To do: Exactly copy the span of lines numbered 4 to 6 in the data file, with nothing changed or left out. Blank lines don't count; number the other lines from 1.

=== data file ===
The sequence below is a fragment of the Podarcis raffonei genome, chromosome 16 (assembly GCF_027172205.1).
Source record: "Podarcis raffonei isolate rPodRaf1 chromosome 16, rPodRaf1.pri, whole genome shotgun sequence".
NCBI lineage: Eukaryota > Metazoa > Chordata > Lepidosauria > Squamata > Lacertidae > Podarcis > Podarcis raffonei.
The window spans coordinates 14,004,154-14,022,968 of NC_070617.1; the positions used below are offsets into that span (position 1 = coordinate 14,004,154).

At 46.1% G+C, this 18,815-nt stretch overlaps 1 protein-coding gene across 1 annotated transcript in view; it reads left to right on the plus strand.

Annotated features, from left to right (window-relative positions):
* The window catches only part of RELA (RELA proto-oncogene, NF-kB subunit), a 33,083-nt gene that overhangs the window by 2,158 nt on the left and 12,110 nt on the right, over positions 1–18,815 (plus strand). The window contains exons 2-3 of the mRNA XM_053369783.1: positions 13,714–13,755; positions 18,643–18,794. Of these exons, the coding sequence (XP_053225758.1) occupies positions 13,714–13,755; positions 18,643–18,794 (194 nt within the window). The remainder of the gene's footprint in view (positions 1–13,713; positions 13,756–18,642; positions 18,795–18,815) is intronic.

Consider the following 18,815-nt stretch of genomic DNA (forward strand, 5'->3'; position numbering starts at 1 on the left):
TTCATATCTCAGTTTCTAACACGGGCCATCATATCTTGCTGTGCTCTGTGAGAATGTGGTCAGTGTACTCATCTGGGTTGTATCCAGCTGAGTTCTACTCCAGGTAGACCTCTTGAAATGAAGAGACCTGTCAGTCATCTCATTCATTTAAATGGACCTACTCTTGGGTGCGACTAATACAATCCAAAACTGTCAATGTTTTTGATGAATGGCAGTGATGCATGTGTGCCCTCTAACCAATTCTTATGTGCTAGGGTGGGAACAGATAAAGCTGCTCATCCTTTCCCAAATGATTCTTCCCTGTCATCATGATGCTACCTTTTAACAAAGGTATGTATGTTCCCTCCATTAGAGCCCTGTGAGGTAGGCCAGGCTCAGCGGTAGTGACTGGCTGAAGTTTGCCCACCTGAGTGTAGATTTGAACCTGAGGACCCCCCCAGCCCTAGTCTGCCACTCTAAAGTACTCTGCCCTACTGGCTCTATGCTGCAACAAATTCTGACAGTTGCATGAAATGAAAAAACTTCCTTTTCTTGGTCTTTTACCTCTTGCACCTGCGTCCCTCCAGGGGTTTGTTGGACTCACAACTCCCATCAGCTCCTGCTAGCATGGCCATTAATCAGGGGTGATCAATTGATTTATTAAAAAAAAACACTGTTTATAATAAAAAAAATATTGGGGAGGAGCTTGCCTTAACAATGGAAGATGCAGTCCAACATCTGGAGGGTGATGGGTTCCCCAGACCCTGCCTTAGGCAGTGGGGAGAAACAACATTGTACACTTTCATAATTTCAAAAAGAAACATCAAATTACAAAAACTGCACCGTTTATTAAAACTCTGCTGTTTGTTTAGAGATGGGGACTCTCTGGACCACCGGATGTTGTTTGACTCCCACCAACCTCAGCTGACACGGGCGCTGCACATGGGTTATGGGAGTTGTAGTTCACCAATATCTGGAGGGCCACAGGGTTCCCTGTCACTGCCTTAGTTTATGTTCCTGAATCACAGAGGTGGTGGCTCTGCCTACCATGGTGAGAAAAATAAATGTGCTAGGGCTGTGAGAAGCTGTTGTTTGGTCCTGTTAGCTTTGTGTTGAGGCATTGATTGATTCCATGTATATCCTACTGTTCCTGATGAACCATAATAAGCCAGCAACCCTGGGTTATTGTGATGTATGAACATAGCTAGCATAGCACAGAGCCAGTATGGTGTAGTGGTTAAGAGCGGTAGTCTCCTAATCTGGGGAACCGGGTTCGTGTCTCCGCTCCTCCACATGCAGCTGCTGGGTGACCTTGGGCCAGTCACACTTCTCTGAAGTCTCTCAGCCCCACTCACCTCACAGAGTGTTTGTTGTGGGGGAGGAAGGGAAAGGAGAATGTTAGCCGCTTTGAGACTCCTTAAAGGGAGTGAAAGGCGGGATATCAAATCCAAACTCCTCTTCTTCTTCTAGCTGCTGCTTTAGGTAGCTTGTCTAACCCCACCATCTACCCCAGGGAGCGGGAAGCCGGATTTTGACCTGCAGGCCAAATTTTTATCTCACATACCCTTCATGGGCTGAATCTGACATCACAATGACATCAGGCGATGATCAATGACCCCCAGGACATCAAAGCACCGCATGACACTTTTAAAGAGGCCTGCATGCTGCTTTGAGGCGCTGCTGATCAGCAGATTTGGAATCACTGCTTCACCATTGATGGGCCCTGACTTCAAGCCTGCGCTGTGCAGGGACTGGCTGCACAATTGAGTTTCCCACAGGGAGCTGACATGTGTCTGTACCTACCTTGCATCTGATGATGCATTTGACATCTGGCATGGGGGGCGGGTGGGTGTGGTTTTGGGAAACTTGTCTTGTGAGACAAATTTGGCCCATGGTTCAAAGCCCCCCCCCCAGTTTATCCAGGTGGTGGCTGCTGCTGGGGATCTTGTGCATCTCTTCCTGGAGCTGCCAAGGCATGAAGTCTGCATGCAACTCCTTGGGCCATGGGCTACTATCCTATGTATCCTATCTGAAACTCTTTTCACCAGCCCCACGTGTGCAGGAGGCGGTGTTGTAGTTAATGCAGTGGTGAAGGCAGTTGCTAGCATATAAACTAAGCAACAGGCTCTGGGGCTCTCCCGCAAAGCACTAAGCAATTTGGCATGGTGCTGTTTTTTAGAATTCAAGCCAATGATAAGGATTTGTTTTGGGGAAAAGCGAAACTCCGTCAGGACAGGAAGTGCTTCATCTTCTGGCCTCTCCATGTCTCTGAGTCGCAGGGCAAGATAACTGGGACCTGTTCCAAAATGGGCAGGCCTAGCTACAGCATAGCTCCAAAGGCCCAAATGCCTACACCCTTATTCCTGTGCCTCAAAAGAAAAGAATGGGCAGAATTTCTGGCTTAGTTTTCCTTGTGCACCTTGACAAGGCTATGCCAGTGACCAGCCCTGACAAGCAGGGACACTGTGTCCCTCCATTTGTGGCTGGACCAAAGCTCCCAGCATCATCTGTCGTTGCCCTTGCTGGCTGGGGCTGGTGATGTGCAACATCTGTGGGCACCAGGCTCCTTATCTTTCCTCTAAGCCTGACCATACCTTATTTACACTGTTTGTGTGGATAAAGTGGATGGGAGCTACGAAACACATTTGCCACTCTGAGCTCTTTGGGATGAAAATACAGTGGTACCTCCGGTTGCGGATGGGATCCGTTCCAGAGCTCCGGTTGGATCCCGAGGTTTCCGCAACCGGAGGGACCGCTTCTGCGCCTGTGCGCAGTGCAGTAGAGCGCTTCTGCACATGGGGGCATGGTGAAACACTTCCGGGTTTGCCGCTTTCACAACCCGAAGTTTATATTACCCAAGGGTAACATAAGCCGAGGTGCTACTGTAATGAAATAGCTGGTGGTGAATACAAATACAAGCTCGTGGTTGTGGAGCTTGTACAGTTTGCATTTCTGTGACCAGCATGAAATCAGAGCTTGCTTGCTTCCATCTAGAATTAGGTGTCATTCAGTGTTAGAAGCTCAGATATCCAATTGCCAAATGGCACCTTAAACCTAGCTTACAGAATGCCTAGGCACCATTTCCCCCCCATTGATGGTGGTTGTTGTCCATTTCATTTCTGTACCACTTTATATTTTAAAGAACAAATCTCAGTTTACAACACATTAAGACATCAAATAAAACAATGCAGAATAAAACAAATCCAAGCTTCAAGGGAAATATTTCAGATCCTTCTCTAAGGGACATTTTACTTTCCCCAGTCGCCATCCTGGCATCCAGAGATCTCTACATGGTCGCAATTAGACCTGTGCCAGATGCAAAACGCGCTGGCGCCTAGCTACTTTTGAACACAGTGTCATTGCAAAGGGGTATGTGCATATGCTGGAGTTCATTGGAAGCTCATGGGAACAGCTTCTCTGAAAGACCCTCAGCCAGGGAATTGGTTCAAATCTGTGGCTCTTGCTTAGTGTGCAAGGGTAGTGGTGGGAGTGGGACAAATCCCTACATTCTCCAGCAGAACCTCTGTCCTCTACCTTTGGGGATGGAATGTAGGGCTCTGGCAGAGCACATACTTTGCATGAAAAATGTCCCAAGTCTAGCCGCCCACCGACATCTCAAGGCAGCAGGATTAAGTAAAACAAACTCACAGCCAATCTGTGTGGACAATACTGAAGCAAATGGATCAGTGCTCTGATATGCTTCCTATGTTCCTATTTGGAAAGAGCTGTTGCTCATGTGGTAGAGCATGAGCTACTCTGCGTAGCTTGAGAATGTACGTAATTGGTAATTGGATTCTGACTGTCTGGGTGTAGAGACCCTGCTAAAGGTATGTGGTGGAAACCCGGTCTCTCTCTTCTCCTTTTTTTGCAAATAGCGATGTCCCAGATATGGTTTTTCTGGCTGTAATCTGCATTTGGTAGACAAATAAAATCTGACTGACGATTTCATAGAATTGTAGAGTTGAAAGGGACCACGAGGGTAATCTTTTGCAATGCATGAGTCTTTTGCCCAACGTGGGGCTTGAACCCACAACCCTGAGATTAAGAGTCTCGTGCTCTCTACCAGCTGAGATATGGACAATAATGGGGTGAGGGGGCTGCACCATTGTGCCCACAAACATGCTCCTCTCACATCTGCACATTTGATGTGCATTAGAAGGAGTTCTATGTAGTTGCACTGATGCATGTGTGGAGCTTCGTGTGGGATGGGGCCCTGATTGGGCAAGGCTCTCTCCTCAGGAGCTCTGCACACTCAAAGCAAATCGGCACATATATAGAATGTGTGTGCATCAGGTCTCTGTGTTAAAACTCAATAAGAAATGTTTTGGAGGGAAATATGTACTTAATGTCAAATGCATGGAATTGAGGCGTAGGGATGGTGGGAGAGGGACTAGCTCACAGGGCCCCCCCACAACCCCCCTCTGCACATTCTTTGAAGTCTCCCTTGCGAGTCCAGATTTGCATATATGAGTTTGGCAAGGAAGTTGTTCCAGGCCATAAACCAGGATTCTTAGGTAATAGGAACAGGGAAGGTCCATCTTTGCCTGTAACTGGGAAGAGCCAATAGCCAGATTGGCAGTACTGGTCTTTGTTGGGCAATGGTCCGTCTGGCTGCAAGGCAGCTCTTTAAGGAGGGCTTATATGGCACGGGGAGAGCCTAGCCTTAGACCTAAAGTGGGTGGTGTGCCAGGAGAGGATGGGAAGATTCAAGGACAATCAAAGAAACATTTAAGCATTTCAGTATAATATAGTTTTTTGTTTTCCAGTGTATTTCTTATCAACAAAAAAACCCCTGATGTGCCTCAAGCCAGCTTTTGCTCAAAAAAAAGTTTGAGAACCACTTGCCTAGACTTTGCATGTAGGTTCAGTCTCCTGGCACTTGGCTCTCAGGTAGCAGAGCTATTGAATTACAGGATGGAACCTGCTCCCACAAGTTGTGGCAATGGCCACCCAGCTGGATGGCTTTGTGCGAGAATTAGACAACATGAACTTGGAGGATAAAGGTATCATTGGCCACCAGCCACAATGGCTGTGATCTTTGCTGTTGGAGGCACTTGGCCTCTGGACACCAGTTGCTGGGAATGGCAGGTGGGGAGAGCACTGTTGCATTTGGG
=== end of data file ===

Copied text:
The window spans coordinates 14,004,154-14,022,968 of NC_070617.1; the positions used below are offsets into that span (position 1 = coordinate 14,004,154).

At 46.1% G+C, this 18,815-nt stretch overlaps 1 protein-coding gene across 1 annotated transcript in view; it reads left to right on the plus strand.

Annotated features, from left to right (window-relative positions):